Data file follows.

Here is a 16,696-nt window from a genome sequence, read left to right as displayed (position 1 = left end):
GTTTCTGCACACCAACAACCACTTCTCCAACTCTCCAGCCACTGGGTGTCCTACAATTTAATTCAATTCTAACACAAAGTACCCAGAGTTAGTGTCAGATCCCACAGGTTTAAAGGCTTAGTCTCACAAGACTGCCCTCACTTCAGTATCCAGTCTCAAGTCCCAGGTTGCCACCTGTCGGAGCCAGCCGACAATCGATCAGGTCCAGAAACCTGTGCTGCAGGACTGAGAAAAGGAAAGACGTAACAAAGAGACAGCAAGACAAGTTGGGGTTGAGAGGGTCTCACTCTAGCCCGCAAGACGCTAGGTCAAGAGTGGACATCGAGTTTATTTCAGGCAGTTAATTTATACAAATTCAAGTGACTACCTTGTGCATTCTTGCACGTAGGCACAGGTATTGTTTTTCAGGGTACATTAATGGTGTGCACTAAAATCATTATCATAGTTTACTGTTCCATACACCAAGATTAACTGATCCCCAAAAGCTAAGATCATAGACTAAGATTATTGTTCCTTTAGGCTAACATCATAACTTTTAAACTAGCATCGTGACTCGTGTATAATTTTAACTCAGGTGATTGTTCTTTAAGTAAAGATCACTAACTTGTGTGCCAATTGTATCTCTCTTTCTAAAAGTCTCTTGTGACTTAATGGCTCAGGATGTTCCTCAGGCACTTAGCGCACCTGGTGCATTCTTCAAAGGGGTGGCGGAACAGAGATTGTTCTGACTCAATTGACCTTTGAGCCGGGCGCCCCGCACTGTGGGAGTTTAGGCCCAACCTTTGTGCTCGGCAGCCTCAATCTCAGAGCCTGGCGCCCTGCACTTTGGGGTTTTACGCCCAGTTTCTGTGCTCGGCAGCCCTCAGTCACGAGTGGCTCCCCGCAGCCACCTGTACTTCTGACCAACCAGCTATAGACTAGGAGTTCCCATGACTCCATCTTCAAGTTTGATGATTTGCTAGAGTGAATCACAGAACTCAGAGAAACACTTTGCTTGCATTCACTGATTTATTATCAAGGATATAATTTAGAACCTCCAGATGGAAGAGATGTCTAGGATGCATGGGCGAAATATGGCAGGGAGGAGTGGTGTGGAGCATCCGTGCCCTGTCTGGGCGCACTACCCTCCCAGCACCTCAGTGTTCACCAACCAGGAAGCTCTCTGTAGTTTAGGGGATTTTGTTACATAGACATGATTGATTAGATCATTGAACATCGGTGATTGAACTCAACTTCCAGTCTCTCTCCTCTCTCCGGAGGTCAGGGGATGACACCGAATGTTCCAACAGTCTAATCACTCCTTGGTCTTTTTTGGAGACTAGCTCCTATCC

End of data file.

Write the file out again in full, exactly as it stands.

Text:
Here is a 16,696-nt window from a genome sequence, read left to right as displayed (position 1 = left end):
GTTTCTGCACACCAACAACCACTTCTCCAACTCTCCAGCCACTGGGTGTCCTACAATTTAATTCAATTCTAACACAAAGTACCCAGAGTTAGTGTCAGATCCCACAGGTTTAAAGGCTTAGTCTCACAAGACTGCCCTCACTTCAGTATCCAGTCTCAAGTCCCAGGTTGCCACCTGTCGGAGCCAGCCGACAATCGATCAGGTCCAGAAACCTGTGCTGCAGGACTGAGAAAAGGAAAGACGTAACAAAGAGACAGCAAGACAAGTTGGGGTTGAGAGGGTCTCACTCTAGCCCGCAAGACGCTAGGTCAAGAGTGGACATCGAGTTTATTTCAGGCAGTTAATTTATACAAATTCAAGTGACTACCTTGTGCATTCTTGCACGTAGGCACAGGTATTGTTTTTCAGGGTACATTAATGGTGTGCACTAAAATCATTATCATAGTTTACTGTTCCATACACCAAGATTAACTGATCCCCAAAAGCTAAGATCATAGACTAAGATTATTGTTCCTTTAGGCTAACATCATAACTTTTAAACTAGCATCGTGACTCGTGTATAATTTTAACTCAGGTGATTGTTCTTTAAGTAAAGATCACTAACTTGTGTGCCAATTGTATCTCTCTTTCTAAAAGTCTCTTGTGACTTAATGGCTCAGGATGTTCCTCAGGCACTTAGCGCACCTGGTGCATTCTTCAAAGGGGTGGCGGAACAGAGATTGTTCTGACTCAATTGACCTTTGAGCCGGGCGCCCCGCACTGTGGGAGTTTAGGCCCAACCTTTGTGCTCGGCAGCCTCAATCTCAGAGCCTGGCGCCCTGCACTTTGGGGTTTTACGCCCAGTTTCTGTGCTCGGCAGCCCTCAGTCACGAGTGGCTCCCCGCAGCCACCTGTACTTCTGACCAACCAGCTATAGACTAGGAGTTCCCATGACTCCATCTTCAAGTTTGATGATTTGCTAGAGTGAATCACAGAACTCAGAGAAACACTTTGCTTGCATTCACTGATTTATTATCAAGGATATAATTTAGAACCTCCAGATGGAAGAGATGTCTAGGATGCATGGGCGAAATATGGCAGGGAGGAGTGGTGTGGAGCATCCGTGCCCTGTCTGGGCGCACTACCCTCCCAGCACCTCAGTGTTCACCAACCAGGAAGCTCTCTGTAGTTTAGGGGATTTTGTTACATAGACATGATTGATTAGATCATTGAACATCGGTGATTGAACTCAACTTCCAGTCTCTCTCCTCTCTCCGGAGGTCAGGGGATGACACCGAATGTTCCAACAGTCTAATCACTCCTTGGTCTTTTTTGGAGACTAGCTCCTATCC